The £1.135bn transaction was completed last week and involved the sale of 531 managed pubs, including the Squares chain, 234 pub restaurants and 61 budget lodges.
A further 19 development sites were also included under the terms of the deal.
Linklaters acted for Scottish & Newcastle with Anthony Cann, head of the firm's corporate department, heading a team which included corporate partners Matthew Middleditch and Donald Williams, and commercial property partner Mark Burgess-Smith.
Scottish & Newcastle's head of legal Andrew Vellani coordinated the deal, which has taken around two months to complete, with company secretary Peter Kennerley.
Vellani says Scottish & Newcastle has been considering the deal for a while and the team at Linklaters has been instructed on it before.
He also speculates that the current spate of brewing industry deals will continue.
“You will see further consolidation in the regional brewing industry. Scottish & Newcastle will look at any opportunity but this is a highly regulated industry so opportunities are restricted.”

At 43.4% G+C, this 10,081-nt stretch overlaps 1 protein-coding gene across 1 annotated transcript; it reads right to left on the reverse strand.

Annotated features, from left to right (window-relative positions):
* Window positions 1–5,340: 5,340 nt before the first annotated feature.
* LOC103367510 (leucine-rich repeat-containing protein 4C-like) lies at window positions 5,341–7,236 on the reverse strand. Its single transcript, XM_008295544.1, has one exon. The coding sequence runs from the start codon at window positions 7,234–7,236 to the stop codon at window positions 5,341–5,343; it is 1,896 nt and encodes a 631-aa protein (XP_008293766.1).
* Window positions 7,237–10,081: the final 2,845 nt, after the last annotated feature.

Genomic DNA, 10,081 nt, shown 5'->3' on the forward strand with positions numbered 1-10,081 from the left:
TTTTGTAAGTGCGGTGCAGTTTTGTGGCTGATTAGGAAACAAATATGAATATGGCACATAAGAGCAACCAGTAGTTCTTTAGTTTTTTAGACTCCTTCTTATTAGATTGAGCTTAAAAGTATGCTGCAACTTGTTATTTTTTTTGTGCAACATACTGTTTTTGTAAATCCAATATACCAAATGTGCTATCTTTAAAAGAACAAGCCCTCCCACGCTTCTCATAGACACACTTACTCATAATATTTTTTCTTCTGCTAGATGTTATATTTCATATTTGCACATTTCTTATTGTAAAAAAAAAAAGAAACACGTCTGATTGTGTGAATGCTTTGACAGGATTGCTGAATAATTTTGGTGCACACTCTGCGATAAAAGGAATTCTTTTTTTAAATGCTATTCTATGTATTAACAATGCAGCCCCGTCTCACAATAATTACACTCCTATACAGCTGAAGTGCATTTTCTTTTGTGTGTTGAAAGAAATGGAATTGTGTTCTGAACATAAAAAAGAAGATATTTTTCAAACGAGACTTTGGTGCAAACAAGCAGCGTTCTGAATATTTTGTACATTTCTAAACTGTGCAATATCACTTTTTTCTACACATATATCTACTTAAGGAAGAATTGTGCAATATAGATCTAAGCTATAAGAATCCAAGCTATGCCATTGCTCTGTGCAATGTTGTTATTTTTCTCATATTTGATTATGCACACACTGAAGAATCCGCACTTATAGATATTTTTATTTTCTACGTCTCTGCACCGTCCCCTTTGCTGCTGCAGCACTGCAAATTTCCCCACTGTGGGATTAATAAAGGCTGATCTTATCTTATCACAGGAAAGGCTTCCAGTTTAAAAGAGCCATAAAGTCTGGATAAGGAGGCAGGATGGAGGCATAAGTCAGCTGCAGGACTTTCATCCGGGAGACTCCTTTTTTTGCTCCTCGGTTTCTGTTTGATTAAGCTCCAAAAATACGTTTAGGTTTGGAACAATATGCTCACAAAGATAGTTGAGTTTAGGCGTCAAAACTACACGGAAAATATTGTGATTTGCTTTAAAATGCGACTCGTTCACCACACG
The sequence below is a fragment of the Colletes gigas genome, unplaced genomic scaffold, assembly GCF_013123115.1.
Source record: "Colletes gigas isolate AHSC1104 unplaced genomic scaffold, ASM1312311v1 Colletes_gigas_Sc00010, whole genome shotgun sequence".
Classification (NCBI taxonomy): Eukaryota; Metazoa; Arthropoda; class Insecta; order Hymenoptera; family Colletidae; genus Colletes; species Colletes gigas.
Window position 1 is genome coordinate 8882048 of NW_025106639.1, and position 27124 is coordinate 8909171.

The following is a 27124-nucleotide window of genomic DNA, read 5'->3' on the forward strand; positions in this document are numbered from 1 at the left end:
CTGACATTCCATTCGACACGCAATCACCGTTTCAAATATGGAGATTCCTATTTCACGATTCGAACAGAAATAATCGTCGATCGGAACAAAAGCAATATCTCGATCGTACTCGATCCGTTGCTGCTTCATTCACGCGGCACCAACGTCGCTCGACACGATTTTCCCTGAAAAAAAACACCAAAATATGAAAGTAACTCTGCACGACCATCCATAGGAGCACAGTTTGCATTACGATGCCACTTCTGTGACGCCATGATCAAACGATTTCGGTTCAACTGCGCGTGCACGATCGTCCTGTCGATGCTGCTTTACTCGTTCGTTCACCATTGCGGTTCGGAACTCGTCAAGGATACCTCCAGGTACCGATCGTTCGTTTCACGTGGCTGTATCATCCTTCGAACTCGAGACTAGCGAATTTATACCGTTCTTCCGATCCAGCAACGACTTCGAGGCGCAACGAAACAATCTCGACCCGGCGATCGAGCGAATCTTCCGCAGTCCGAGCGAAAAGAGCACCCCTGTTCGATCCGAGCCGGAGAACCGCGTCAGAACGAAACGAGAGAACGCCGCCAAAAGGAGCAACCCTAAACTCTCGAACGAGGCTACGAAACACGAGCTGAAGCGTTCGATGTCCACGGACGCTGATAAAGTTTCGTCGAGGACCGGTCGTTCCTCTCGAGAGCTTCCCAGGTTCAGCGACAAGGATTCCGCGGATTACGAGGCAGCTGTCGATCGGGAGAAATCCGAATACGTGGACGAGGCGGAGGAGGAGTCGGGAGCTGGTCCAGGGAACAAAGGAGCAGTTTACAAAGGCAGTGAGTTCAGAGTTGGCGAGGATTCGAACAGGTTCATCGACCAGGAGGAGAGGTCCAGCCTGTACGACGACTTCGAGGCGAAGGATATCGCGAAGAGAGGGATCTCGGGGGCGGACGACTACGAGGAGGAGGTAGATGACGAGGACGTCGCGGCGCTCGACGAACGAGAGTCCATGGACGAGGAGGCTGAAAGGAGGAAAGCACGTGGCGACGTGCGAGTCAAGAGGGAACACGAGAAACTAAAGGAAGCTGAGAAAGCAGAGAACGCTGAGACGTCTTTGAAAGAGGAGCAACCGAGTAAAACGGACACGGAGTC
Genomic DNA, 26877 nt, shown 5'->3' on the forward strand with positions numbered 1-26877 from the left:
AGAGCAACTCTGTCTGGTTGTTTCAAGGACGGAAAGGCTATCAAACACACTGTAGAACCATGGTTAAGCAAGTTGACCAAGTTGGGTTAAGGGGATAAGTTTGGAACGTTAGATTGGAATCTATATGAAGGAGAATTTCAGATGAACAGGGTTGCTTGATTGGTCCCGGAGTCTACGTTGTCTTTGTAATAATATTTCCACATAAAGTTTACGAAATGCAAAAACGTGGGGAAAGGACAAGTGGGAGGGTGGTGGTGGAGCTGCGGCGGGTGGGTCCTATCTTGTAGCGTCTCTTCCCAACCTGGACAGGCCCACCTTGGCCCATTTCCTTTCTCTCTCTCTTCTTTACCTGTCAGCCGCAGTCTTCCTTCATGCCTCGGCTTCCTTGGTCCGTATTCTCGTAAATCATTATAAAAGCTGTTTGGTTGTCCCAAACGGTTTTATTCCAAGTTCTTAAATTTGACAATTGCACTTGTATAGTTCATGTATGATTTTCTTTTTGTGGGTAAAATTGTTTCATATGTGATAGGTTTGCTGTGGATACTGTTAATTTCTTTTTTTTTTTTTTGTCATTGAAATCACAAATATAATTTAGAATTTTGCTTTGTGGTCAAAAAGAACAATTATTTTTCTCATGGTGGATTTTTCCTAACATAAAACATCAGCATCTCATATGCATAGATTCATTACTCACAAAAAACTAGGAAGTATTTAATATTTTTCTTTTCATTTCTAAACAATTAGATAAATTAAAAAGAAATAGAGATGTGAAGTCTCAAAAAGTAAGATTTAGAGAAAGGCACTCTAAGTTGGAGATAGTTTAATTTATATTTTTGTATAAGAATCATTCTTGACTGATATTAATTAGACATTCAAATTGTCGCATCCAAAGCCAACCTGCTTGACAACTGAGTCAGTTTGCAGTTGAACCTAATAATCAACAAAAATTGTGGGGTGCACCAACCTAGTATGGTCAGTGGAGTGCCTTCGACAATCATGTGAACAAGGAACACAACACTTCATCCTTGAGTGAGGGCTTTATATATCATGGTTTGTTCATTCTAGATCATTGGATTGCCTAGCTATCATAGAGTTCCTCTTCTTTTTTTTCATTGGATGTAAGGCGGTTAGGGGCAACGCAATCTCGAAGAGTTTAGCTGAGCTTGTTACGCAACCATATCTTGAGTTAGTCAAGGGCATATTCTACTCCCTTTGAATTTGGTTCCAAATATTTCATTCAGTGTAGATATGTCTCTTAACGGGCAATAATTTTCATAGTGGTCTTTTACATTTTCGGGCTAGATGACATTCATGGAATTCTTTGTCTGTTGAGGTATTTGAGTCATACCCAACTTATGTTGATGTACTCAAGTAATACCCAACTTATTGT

Alan Keat, head of the corporate department at Travers Smith Braithwaite, advised Greenalls, supported by a team including Oliver Barnes, company law partner.
The family brewing business, based in Warrington, was forced to sell the pub and restaurant division after issuing a profit warning in July.
The deal will allow Greenalls to concentrate on its De Vere and Village Leisure hotel chains, although City-based rumours suggest that the company will not stay independent for long.
Whitbread, which recently lost out to Allied Domecq on the purchase of Punch Taverns, is thought to be a likely contender for buying the hotel chains to fit alongside its Marriott hotels.
Financing for the deal came from Scottish & Newcastle's own reserves.